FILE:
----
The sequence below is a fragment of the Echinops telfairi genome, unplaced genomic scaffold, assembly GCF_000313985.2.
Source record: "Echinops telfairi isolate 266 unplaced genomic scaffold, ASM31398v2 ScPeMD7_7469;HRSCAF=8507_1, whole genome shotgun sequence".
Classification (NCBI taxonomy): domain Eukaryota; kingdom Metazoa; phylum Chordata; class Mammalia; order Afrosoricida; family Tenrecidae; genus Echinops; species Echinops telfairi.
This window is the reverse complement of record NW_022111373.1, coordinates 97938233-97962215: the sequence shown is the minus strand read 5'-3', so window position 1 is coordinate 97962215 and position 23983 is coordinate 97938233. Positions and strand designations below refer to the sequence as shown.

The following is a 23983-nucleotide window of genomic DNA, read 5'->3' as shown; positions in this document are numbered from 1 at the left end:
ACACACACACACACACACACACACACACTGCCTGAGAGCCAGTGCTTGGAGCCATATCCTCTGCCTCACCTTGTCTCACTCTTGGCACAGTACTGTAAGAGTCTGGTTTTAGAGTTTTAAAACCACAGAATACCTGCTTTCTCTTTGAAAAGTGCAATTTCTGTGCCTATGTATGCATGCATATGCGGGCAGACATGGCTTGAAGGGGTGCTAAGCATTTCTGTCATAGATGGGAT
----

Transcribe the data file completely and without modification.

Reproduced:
The sequence below is a fragment of the Echinops telfairi genome, unplaced genomic scaffold, assembly GCF_000313985.2.
Source record: "Echinops telfairi isolate 266 unplaced genomic scaffold, ASM31398v2 ScPeMD7_7469;HRSCAF=8507_1, whole genome shotgun sequence".
Classification (NCBI taxonomy): domain Eukaryota; kingdom Metazoa; phylum Chordata; class Mammalia; order Afrosoricida; family Tenrecidae; genus Echinops; species Echinops telfairi.
This window is the reverse complement of record NW_022111373.1, coordinates 97938233-97962215: the sequence shown is the minus strand read 5'-3', so window position 1 is coordinate 97962215 and position 23983 is coordinate 97938233. Positions and strand designations below refer to the sequence as shown.

The following is a 23983-nucleotide window of genomic DNA, read 5'->3' as shown; positions in this document are numbered from 1 at the left end:
ACACACACACACACACACACACACACACTGCCTGAGAGCCAGTGCTTGGAGCCATATCCTCTGCCTCACCTTGTCTCACTCTTGGCACAGTACTGTAAGAGTCTGGTTTTAGAGTTTTAAAACCACAGAATACCTGCTTTCTCTTTGAAAAGTGCAATTTCTGTGCCTATGTATGCATGCATATGCGGGCAGACATGGCTTGAAGGGGTGCTAAGCATTTCTGTCATAGATGGGAT